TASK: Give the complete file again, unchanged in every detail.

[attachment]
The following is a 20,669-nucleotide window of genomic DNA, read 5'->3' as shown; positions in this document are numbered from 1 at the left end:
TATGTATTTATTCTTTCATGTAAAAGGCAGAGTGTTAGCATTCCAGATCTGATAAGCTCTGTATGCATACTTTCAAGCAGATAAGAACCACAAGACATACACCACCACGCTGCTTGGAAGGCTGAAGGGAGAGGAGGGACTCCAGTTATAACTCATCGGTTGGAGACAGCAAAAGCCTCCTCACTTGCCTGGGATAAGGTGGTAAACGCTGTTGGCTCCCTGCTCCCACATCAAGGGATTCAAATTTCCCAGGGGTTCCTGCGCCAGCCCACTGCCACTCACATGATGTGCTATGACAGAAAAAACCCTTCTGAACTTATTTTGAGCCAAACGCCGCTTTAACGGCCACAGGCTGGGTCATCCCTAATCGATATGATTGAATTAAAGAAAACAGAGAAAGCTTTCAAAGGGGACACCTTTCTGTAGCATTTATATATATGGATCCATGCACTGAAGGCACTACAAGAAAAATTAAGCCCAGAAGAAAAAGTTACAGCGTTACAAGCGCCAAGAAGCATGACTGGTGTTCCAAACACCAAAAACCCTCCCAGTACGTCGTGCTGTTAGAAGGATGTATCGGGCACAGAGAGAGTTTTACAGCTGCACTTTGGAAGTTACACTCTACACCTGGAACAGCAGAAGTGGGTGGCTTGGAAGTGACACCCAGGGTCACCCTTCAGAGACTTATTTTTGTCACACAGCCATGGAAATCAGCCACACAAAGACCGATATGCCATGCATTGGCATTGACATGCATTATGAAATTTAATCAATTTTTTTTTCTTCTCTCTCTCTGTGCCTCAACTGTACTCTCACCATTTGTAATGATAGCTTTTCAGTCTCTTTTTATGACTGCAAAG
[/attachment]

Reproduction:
The following is a 20,669-nucleotide window of genomic DNA, read 5'->3' as shown; positions in this document are numbered from 1 at the left end:
TATGTATTTATTCTTTCATGTAAAAGGCAGAGTGTTAGCATTCCAGATCTGATAAGCTCTGTATGCATACTTTCAAGCAGATAAGAACCACAAGACATACACCACCACGCTGCTTGGAAGGCTGAAGGGAGAGGAGGGACTCCAGTTATAACTCATCGGTTGGAGACAGCAAAAGCCTCCTCACTTGCCTGGGATAAGGTGGTAAACGCTGTTGGCTCCCTGCTCCCACATCAAGGGATTCAAATTTCCCAGGGGTTCCTGCGCCAGCCCACTGCCACTCACATGATGTGCTATGACAGAAAAAACCCTTCTGAACTTATTTTGAGCCAAACGCCGCTTTAACGGCCACAGGCTGGGTCATCCCTAATCGATATGATTGAATTAAAGAAAACAGAGAAAGCTTTCAAAGGGGACACCTTTCTGTAGCATTTATATATATGGATCCATGCACTGAAGGCACTACAAGAAAAATTAAGCCCAGAAGAAAAAGTTACAGCGTTACAAGCGCCAAGAAGCATGACTGGTGTTCCAAACACCAAAAACCCTCCCAGTACGTCGTGCTGTTAGAAGGATGTATCGGGCACAGAGAGAGTTTTACAGCTGCACTTTGGAAGTTACACTCTACACCTGGAACAGCAGAAGTGGGTGGCTTGGAAGTGACACCCAGGGTCACCCTTCAGAGACTTATTTTTGTCACACAGCCATGGAAATCAGCCACACAAAGACCGATATGCCATGCATTGGCATTGACATGCATTATGAAATTTAATCAATTTTTTTTTCTTCTCTCTCTCTGTGCCTCAACTGTACTCTCACCATTTGTAATGATAGCTTTTCAGTCTCTTTTTATGACTGCAAAG